Question 2: Am I a generalist or a specialist?
If you ask an orthopedist what the heart’s function is, they’ll tell you: It pumps antibiotics into the bones.
Another way of asking this question is to say: How do I want to view the body?
I found that I liked some aspect of most systems we studied. I wanted to know how blood worked in general, not what a Döhle body is. I also liked the idea of the interrelationship of systems and structures. I liked knowing how everything was affected by sepsis, for example.
I wanted to know a decent amount about a lot of stuff. I had no desire to know everything about one part of the body or how everything else was impacted when one thing when awry.
This just seemed natural to me.
This was also very much in keeping with my idea of what it means to be a doctor. I have always envisioned doctors as being able to manage whole patients, not just a part of them – I never wanted to have a limitation to what I was able to help treat.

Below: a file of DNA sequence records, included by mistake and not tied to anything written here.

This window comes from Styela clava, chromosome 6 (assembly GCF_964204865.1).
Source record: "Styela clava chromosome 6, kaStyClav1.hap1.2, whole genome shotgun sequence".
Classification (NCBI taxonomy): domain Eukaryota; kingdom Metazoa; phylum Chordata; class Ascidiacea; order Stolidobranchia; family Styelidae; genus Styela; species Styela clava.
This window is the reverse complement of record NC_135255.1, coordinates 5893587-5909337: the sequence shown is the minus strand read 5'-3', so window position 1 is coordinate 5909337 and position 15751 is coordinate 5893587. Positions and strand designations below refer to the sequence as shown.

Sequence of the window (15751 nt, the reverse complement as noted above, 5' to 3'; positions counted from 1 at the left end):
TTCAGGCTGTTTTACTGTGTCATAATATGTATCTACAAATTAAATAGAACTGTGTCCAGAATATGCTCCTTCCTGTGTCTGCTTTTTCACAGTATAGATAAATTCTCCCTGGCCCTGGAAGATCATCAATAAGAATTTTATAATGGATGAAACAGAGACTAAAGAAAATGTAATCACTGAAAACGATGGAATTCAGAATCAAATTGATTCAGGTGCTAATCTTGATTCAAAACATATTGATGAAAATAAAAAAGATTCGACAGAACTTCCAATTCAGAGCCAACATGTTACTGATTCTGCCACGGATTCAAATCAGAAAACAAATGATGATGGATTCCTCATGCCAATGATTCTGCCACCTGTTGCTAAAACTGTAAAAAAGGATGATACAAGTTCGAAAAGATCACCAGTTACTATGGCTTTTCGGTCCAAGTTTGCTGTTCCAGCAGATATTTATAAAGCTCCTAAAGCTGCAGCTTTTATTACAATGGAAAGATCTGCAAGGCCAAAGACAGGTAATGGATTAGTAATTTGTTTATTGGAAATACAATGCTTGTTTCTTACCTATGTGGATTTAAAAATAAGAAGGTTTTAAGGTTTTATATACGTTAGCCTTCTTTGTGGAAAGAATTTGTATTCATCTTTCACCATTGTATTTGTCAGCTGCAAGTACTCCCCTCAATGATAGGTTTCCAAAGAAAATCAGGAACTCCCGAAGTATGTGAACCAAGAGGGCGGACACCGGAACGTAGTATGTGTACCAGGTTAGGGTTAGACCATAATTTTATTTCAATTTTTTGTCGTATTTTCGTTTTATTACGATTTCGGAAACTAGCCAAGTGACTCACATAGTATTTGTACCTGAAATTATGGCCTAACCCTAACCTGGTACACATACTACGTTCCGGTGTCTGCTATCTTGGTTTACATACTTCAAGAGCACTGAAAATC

I am very much a generalist.
If you think the heart’s function is to pump antibiotics into the bones, you’re a specialist.
In my big-bucket approach to this question, each medical specialty in the three columns above could be further categorized into either a generalist or specialist. Some of these residencies (like internal medicine) have loads of sub-specialty options (like cardiology or gastroenterology). You would have to pick a “general” category for residency in order to pick a “specialist” category afterward through fellowship.
For example, if you love the kidney, you’d have to be a generalist first (Internal Medicine residency) before you can specialize in nephrology.
Remember—we’re talking big buckets. When I’m thinking about a specialist, I’m thinking about the majority of patients who are sitting in that doctor’s waiting room.
If 100% of the patients in your waiting room have an eyeball problem, you’re a specialist.
If you have some people with brain, some with lungs, some skin and some heart problems waiting to see you, you’re a generalist.
At this step, it’s narrowed down to a handful of specialties. Your personal preferences will now help you deciding between them more than characteristics of the residency itself.
Question 3: Where do you want to work primarily? Hospitals or clinics?